THE PHILIPPINE government is putting on hold the introduction of new maritime training programs in the next five years to allow agencies to focus on improving existing courses through stricter evaluation and monitoring of maritime schools. 

The Commission on Higher Education (CHED) on Monday said it is working with the Maritime Industry Authority (Marina) and other state agencies to implement a more rigorous check on seafarer training in the country, the biggest provider of sailors in global merchant shipping.

“It will be a lot of work since we must be able to monitor all maritime schools,” CHED Chairperson Prospero E. De Vera III told a Palace briefing after meeting with President Ferdinand R. Marcos, Jr. on Monday.  

“We have to ensure that they have the equipment and competent teachers so we can satisfy the standards of the European Commission (EC).” 

He said his agency has closed 15 maritime schools in the past year and a half for failing to meet the country’s education standards.

This comes after the EC decision to continue recognizing certificates issued by the Philippines to Filipino seafarers. 

The EC acknowledged the country’s efforts to improve the system for training and certifying Filipino seafarers, but said problems persists. 

At the same briefing, Marina Administrator Hernani N. Fabia said his agency will continue providing upskilling and re-skilling programs for Filipino seafarers.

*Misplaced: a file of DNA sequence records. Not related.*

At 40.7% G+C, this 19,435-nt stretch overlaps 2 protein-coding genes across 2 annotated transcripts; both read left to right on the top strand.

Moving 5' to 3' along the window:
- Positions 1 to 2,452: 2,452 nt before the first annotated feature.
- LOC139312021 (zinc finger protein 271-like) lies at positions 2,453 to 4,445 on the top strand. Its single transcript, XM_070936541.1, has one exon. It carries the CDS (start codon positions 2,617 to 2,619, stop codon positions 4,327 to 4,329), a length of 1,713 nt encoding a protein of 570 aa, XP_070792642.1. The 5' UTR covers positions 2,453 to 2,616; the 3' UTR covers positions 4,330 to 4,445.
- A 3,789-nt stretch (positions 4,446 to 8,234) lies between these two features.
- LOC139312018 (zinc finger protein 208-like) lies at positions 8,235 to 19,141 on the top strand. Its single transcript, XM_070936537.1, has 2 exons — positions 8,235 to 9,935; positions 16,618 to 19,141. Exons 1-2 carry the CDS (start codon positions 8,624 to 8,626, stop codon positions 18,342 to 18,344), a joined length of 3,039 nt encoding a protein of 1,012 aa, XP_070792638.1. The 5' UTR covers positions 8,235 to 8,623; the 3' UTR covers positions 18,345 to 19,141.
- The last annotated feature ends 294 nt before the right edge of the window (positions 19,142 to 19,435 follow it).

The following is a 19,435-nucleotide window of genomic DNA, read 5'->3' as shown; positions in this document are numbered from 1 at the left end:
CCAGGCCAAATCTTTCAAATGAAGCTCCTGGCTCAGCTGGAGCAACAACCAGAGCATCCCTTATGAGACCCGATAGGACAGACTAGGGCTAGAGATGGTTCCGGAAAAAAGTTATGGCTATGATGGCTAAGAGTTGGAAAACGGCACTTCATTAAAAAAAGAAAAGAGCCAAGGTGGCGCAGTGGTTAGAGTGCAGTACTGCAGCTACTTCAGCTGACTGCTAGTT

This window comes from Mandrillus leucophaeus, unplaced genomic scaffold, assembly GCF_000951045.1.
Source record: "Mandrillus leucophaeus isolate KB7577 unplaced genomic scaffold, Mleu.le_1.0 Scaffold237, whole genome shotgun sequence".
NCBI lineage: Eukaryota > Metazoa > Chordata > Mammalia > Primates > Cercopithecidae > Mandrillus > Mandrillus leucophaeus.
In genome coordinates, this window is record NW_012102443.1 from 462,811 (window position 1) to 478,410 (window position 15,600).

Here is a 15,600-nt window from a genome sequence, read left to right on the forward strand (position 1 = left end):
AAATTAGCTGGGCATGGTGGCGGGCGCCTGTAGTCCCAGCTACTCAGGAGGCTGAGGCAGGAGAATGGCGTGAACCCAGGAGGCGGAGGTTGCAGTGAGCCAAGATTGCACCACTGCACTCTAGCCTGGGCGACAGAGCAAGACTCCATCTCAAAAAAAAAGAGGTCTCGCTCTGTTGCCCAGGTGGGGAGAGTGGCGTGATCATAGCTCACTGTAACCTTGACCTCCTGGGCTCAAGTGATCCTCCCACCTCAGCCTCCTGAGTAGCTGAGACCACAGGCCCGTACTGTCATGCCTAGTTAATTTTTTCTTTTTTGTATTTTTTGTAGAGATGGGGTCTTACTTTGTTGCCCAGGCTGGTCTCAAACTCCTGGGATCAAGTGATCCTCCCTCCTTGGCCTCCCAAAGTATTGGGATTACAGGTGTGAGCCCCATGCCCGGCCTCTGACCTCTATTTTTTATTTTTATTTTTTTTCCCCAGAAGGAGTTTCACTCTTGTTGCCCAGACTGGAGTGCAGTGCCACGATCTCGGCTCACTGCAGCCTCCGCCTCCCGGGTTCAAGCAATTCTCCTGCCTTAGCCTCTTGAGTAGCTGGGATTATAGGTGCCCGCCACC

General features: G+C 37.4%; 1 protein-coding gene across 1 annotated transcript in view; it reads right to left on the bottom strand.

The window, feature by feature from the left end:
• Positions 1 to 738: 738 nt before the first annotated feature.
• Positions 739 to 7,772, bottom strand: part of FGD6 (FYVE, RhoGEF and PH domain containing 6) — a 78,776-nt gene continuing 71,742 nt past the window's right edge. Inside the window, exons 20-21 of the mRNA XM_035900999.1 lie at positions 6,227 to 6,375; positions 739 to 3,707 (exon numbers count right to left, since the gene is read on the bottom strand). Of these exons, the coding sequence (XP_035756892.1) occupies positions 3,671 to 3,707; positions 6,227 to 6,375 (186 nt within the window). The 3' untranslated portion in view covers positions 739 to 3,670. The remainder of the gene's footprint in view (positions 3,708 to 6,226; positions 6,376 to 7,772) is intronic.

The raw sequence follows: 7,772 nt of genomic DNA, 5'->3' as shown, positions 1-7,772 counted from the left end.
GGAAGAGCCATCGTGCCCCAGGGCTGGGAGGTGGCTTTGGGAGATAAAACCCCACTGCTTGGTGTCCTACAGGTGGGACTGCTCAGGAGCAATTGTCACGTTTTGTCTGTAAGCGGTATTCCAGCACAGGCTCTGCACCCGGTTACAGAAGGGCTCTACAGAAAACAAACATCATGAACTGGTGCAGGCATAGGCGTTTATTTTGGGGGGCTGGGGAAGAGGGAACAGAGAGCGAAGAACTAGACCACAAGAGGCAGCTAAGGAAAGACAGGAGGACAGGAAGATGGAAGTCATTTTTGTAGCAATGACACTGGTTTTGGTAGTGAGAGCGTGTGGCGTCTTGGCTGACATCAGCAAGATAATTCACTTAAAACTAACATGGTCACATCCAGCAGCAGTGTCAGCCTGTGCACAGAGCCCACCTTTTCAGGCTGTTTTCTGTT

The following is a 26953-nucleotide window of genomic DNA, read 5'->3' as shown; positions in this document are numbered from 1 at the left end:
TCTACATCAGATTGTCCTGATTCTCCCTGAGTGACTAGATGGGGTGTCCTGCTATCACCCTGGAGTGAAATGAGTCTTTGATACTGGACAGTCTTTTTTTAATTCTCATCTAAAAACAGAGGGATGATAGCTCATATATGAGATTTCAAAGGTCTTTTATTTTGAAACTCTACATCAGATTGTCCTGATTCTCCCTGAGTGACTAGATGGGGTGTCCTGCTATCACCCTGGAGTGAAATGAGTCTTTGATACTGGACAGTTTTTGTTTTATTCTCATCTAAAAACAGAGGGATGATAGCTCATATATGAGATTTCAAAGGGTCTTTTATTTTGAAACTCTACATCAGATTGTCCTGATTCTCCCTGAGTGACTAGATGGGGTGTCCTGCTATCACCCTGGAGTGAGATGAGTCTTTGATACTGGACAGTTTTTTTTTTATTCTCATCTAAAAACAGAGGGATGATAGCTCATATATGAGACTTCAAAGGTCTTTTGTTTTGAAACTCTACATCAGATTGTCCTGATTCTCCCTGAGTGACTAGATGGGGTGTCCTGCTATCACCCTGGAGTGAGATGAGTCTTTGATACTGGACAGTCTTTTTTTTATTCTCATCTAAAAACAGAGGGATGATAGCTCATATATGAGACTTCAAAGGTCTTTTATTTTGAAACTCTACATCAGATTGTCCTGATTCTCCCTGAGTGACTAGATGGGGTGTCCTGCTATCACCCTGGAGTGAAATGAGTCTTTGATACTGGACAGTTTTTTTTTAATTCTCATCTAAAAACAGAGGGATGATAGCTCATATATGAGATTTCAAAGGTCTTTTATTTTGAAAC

He said EC’s decision gave the Philippines a “clean slate” to continue working on the seafarer training programs.  

The EC said last year that almost 50,000 Filipinos employed in European vessels could lose their jobs if the Philippines did not do something about the deficiencies.  

The European Maritime Safety Agency raised issues about the countrys compliance with European Union standards after an inspection in March 2020.  

A year later, the EC warned the Philippine government it would withdraw recognition of Filipino seafarerscertificates if it did not address deficiencies in training Filipino seafarers.  

“There are observations that need to be complied with,” Mr. De Vera said.  

“CHED will work with Marina and the Department of Transportation to ensure all the identified observations will be resolved as soon as possible.” John Victor D. Ordoñez